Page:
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The Barrymore clan of thespians dominated the American entertainment field more than any other family in the 20th century. The modern representative, Drew, is very much active; she currently has a daytime talk show on TV.
The clan goes back at least as far as the 19th century and possibly further than that—this article gives you an overview—but classic movie fans are perhaps most familiar with the triumvirate of siblings John, Ethel and Lionel. I’ve talked about Ethel before; for this year’s blogathon I’ll discuss John.
His father Maurice was a Broadway actor and a middleweight boxer, and was the first in the family to assume the stage name Barrymore (he was born Herbert Blythe), after English actor William Barrymore. John’s mother was also an actor, Georgiana Drew; the Drew name has also been handed down the generations. John was the youngest of their three children, after Lionel and Ethel.
They called him “The Great Profile”—he made a movie by that name too—though I’ve looked and looked and I can’t see what was so special about his profile. Aquiline nose, thin lips, sturdy chin, I see all of that, but you could say that about lots of other men. I guess it was a cultural thing no one cares about anymore.
I don’t have anything against him. He was fine in the other films I’ve seen him in, but I never thought of him as being over and above other actors. I don’t think he’s better than, say, Spencer Tracy, for instance. In fact, I prefer Lionel—but maybe I haven’t seen enough of John’s films.
Not only has John played himself in movies, so have others: WC Fields, Fredric March (a disguised version), Errol Flynn, and Christopher Plummer, among others, so obviously there was something to his legacy that inspired familiarity, kinda like when someone imitates Bogart or Cagney or Brando.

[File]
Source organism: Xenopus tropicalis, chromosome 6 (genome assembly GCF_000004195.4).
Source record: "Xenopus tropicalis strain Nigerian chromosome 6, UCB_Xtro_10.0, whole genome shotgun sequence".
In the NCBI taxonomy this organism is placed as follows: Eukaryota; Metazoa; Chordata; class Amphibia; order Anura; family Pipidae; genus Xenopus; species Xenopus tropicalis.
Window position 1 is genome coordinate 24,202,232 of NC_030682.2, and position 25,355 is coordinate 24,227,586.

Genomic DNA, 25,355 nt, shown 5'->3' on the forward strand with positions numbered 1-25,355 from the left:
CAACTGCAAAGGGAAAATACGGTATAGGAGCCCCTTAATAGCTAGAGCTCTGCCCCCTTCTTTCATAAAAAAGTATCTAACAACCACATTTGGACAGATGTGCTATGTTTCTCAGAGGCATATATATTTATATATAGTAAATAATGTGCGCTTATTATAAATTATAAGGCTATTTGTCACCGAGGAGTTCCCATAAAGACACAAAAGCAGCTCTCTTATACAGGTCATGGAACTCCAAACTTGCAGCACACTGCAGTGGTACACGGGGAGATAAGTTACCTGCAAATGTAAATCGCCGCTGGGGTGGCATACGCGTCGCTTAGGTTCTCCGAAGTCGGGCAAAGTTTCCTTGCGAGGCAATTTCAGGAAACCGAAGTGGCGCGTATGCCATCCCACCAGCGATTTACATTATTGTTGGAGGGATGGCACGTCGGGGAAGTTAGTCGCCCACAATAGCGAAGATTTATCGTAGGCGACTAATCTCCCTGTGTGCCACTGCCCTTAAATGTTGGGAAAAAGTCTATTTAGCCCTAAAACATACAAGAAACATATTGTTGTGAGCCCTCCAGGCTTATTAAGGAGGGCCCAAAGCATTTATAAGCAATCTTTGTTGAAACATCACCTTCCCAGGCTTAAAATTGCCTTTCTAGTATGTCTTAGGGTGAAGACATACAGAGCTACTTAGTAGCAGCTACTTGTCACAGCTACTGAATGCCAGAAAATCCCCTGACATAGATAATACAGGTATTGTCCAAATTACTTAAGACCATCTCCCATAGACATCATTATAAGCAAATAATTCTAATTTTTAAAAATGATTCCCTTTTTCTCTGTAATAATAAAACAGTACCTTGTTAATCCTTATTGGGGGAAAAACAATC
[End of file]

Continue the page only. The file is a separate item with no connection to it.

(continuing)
John was a stage actor for years before entering film, where much of his reputation was built. Unfortunately I can’t see him in this context; perhaps if I could, I’d appreciate him more. As a silent film actor, he also excelled; his celluloid portrayals of Hamlet, Jekyll & Hyde and Richard III were probably the definitive versions for those who never saw him on a stage.
When sound came to the movies, John signed with Warner Bros. at first, then MGM, plus he made some films at RKO during this time. It was at RKO that he made today’s subject, Topaze, produced by David O. Selznick, an adaptation of a play.
In France (though, of course, the principal actors don’t bother with accents), a meek schoolteacher is too good at his job for the likes of the aristocratic mother of a brat, which leads to his dismissal—until he’s snatched up by the father to help promote his sparkling water, unaware that it’s a subpar product.
John reminded me of Lionel in his portrayal of Topaze: his tone of voice, some of his mannerisms, were reminiscent of Lionel in Grand Hotel, made a year earlier. I imagine the two of them were probably competitive, each trying to outdo the other.
I was more interested in the subplot about the baroness who got Topaze fired because he wouldn’t give her brat a passing grade. Later in the movie they meet under different circumstances and Topaze makes a feeble attempt to disguise himself. She doesn’t recognize him, which I didn’t buy.
Topaze had some funny moments, but it didn’t have as much of a satirical bite as other, later films like It Should Happen to You (a guileless innocent caught up in the cynical world of advertising) or Being There (a guileless innocent used as a pawn by others but remains uniquely himself). It was a nice idea, but ultimately not that interesting.
Myrna Loy is wasted in this movie as the mistress of the sparkling water baron. Anybody could’ve played her role.